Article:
Plastic pollution: Why campaigners want a ban on plastic sachets

Last updated at 09:11
Plastic-sachets.Getty Images

Campaigners are asking governments to ban single-use plastic sachets, saying they are really bad for the environment.

The sachets - plastic packets that contain things like ketchup for fast food, samples of shampoo from magazines, or face wipes - are used globally 855 billion times per year, according to campaign group A Plastic Planet.

They say if you lined them up, end-to-end, they would reach the Moon 189 times!

The use of plastic sachets is expected to reach one trillion by 2030, but most can't be recycled meaning they end up in landfill where it can take up to 1,000 years for plastic to decompose and degrade.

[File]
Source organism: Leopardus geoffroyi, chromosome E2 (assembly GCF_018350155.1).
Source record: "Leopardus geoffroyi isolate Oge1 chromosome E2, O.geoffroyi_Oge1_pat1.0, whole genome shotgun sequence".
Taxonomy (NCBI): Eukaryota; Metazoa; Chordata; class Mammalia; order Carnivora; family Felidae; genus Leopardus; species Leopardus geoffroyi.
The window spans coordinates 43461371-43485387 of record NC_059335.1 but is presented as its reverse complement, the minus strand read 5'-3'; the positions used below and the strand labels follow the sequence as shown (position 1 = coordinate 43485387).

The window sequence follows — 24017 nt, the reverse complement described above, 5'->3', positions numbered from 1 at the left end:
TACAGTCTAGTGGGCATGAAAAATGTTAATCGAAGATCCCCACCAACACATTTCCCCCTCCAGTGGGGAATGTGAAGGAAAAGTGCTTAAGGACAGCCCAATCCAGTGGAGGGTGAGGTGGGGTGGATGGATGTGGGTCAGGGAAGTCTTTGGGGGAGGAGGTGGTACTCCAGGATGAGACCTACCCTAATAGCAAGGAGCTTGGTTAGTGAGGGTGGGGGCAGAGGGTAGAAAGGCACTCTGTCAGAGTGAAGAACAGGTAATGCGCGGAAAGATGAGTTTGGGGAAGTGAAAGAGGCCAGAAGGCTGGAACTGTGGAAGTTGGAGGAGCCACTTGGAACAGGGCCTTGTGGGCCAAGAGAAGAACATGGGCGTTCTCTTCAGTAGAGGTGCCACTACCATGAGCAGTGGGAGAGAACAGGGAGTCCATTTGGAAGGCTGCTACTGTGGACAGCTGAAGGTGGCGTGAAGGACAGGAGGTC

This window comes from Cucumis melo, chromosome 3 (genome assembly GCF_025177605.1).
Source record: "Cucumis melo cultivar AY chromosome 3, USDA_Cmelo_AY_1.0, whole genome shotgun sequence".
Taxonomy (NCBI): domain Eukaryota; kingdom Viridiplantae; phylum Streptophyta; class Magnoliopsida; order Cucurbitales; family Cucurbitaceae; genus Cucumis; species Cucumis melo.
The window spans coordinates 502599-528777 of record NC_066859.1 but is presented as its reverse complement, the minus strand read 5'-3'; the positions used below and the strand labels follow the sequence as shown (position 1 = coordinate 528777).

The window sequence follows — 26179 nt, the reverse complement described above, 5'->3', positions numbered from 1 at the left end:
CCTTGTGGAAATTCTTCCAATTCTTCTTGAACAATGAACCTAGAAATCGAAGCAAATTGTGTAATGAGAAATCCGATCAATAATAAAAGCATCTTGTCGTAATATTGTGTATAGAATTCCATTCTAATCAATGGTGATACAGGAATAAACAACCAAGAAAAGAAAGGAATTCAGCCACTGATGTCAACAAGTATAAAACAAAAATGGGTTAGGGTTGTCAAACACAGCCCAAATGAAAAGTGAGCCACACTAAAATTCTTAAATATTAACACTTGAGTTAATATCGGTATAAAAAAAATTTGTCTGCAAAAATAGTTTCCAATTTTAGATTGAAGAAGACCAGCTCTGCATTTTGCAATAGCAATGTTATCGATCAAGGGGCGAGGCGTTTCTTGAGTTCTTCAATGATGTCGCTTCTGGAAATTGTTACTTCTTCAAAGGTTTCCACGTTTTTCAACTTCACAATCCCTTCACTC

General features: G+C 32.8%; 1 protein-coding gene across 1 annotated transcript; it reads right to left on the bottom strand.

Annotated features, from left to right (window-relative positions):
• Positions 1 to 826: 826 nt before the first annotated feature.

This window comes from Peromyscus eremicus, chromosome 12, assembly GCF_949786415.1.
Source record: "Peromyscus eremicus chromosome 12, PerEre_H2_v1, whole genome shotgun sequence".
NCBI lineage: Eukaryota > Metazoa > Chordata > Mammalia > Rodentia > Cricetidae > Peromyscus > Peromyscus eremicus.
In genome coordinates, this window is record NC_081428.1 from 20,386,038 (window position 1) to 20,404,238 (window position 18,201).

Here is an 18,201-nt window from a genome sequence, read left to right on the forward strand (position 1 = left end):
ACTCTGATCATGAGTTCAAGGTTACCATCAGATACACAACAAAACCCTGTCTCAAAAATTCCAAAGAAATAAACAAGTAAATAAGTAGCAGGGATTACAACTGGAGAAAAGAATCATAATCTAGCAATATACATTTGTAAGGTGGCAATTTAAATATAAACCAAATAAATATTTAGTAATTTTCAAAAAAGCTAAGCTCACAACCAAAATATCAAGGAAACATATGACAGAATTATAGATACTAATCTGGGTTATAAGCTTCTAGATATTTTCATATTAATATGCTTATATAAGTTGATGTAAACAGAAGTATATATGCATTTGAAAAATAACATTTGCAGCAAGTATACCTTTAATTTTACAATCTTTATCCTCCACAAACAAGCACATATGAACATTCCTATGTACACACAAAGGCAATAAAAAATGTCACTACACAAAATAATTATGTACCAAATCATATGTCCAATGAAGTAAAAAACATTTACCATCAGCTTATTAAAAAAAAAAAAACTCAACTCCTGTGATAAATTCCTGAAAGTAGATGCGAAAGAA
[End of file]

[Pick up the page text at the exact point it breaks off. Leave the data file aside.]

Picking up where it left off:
a waste tip with visible coloured plasticGetty Images
plastic sachets often end up in landfill where they take a long time to break down

The UK's single-use plastic ban, introduced on 1 October, made it illegal for businesses to sell things like plastic straws and cotton buds.

The European Union has a similar ban on throwaway items, which comes into force next year.

However, plastic sachets are not included.

Now 40 experts including politicians such as John Randall, a former environment adviser to Theresa May when she was prime minister and business owners, like Iceland supermarket's managing director Richard Walker, have written a letter online calling for plastic sachets to be included in the bans too.

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Sian Sutherland, founder of A Plastic Planet, which started the campaign, said: "The sample sachet is a huge piece of the pollution puzzle which every [government] is missing."

"The plastic sachet, the ultimate symbol of our grab and go, convenience-addicted lifestyle, has been virtually invisible to all," she added.

"The result? Our earth is saturated with these uncollectable, unrecyclable, contaminated, valueless little packets.

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